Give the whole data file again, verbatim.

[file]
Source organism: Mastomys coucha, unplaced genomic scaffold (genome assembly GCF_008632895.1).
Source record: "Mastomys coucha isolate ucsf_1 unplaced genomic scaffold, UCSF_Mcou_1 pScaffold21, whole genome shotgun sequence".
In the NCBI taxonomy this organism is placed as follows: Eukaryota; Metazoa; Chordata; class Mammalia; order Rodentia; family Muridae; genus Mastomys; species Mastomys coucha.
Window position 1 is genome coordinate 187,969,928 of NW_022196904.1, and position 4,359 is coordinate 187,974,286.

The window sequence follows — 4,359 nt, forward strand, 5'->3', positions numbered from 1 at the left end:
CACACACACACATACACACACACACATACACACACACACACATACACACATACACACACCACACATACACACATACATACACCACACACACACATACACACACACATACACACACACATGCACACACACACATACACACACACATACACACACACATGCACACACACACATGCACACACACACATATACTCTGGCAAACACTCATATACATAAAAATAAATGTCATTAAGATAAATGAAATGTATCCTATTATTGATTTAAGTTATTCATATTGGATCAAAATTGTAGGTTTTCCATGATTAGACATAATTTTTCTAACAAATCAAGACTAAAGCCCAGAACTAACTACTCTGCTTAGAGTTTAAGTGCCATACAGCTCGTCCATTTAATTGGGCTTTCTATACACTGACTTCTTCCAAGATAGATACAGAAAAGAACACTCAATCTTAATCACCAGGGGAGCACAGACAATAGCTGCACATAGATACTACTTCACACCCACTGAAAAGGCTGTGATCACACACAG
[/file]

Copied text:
Source organism: Mastomys coucha, unplaced genomic scaffold (genome assembly GCF_008632895.1).
Source record: "Mastomys coucha isolate ucsf_1 unplaced genomic scaffold, UCSF_Mcou_1 pScaffold21, whole genome shotgun sequence".
In the NCBI taxonomy this organism is placed as follows: Eukaryota; Metazoa; Chordata; class Mammalia; order Rodentia; family Muridae; genus Mastomys; species Mastomys coucha.
Window position 1 is genome coordinate 187,969,928 of NW_022196904.1, and position 4,359 is coordinate 187,974,286.

The window sequence follows — 4,359 nt, forward strand, 5'->3', positions numbered from 1 at the left end:
CACACACACACATACACACACACACATACACACACACACACATACACACATACACACACCACACATACACACATACATACACCACACACACACATACACACACACATACACACACACATGCACACACACACATACACACACACATACACACACACATGCACACACACACATGCACACACACACATATACTCTGGCAAACACTCATATACATAAAAATAAATGTCATTAAGATAAATGAAATGTATCCTATTATTGATTTAAGTTATTCATATTGGATCAAAATTGTAGGTTTTCCATGATTAGACATAATTTTTCTAACAAATCAAGACTAAAGCCCAGAACTAACTACTCTGCTTAGAGTTTAAGTGCCATACAGCTCGTCCATTTAATTGGGCTTTCTATACACTGACTTCTTCCAAGATAGATACAGAAAAGAACACTCAATCTTAATCACCAGGGGAGCACAGACAATAGCTGCACATAGATACTACTTCACACCCACTGAAAAGGCTGTGATCACACACAG